2. Monitor Its Behaviors
You’ll have to look out for visible abnormal behaviors in your reptile friend. For instance, check for respiratory distress signs, lethargy, restlessness, vomiting, and diarrhea.
Other signs of avocado ingestion include dry heaves, increased salivation, mouth, and facial irritation, leading to scratching and decreased activity levels. Report to an experienced vet if you notice it acting weird, explaining what the signs are, and informing them that you are on your way.
3. Give Your Beardie a Warm Bath
You should encourage your bearded dragon to go to the bathroom and give it a warm bath. This will help to wash out the toxins from its system.
4. Let Your Beardie Drink a Lot of Water
It is crucial to give your lizard friend a lot of drinking water to help flush out the toxins. Now that the beardie can’t drink much water on its own, use a syringe to help it drink a lot of water to wash out or dilute the poison as fast as possible.
5. Give It Activated Charcoal
Mix activated charcoal with a little water and use a syringe to administer the solution. Activated charcoal will help bind the poison in the body and save it.
8 Other Foods That Bearded Dragons Should Never Eat
Although beardies are omnivorous, there are some food items in the greens and animal groups of food you shouldn’t feed them.
Although beardies love lettuce because it feels crunchy and fresh to them, you should avoid feeding it to your lizard friend. The reason is, this veggie is mostly water and adds very little nutritional value to the beardies.
Although spinach is suitable for human consumption, they contain a calcium-binding compound that can cost your beardies’ life. The chemical binds calcium, reducing its absorption in the body and causing a reduction of this crucial mineral for the bearded dragon’s skeletal development.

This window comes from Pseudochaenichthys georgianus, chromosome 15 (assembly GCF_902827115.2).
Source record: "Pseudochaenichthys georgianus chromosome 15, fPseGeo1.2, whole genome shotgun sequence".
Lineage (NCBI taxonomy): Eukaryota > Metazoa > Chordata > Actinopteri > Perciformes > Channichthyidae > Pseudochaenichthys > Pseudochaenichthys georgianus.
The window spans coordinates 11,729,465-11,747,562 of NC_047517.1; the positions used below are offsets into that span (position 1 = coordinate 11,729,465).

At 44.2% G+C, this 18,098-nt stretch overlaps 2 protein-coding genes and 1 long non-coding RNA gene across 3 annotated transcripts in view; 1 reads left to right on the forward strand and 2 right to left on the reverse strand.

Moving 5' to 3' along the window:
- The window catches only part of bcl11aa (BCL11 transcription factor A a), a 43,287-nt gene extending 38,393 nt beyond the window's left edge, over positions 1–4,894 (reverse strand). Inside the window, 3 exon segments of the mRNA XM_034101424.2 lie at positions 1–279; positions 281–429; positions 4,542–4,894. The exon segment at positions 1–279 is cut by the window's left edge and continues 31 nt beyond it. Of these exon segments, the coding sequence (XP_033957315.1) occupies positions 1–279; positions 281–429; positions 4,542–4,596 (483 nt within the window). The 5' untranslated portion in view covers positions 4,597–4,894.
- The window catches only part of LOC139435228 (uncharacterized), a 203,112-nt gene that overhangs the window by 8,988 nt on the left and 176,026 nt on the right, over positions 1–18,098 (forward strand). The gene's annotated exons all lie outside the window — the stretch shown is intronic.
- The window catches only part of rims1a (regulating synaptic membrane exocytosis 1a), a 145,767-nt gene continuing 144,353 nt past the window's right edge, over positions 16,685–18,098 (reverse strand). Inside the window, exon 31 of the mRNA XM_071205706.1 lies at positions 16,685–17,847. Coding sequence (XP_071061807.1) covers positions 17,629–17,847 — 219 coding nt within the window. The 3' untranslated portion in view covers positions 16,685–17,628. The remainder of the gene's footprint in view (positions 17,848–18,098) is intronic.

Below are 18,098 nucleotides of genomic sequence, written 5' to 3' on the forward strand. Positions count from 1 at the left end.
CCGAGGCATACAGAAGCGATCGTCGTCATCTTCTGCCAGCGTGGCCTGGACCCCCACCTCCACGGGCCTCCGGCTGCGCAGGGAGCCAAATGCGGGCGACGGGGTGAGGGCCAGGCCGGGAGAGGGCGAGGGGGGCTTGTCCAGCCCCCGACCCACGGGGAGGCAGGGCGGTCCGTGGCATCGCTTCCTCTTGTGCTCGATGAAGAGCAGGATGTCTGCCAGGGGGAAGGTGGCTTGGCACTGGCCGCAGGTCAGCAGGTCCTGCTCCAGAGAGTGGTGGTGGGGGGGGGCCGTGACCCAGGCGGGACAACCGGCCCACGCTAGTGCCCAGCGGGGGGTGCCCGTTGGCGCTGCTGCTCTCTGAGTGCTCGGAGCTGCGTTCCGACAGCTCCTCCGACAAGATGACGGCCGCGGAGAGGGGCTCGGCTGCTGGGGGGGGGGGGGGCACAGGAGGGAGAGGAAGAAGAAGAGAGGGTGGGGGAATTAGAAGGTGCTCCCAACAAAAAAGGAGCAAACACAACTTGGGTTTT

Calcium deficiency leads to metabolic bone disease.
3. Wild Insects
Wild insects likely carry parasites or herbicides with them after landing on plants. If your bearded dragons eat these, it can lead to poisoning and death.
Always purchase insects from the stores or purposefully harvest them in colonies to feed to your lizard friend. However, be careful when providing them with these commercial insects because they contain high-fat levels.
- Related read: What Do Bearded Dragons Eat in the Wild and as Pets?
4. Onions & Garlic
These taste boosters can be toxic to your pet’s system if ingested in excess amounts. It would be best if you also avoided them because their acidity levels are also not suitable for bearded dragons.
Rhubarbs are leafy and extremely toxic to beardies. This veggie contains poisonous Anthraquinone glycosides and oxalic acid that are deadly to bearded dragons.
6. Beet Tops
Although beet tops are nutritious and with suitable magnesium and vitamin A levels, they contain mineral-binding compounds that prevent calcium absorption in beardies.
7. Oak Nuts
Also known as acorns, oak nuts are a crucial diet for humans as well as other animals. However, they contain high tannin content that is dangerous to bearded dragons even after crushing or processing.
Fireflies could be an easy-catch and the inexpensive treat you think of giving your beardie. However, never feed your pet with these flies because they are poisonous to beardies and other reptiles. It would help if you also avoid centipedes, butterflies, wild maggots, ants, and bees.
As a loving beardy parent, you must understand the benefits of calcium in your pet’s well-being. By so doing, you’ll refrain from providing your bearded dragon avocado and other calcium inhibiting foods. After all, the risk isn’t worth it when other available foods can adversely benefit your lizard friend.
By feeding bearded dragons the right foods, you’ll help reduce the oxalate intake, support the crucial calcium to phosphorus ratio and prevent your beardie from eating fatty foods. It is crucial to stick to the food items that vets recommend to be safe for beardie consumption if you are in doubt.
Featured Image Credit: jmexclusives, Pixabay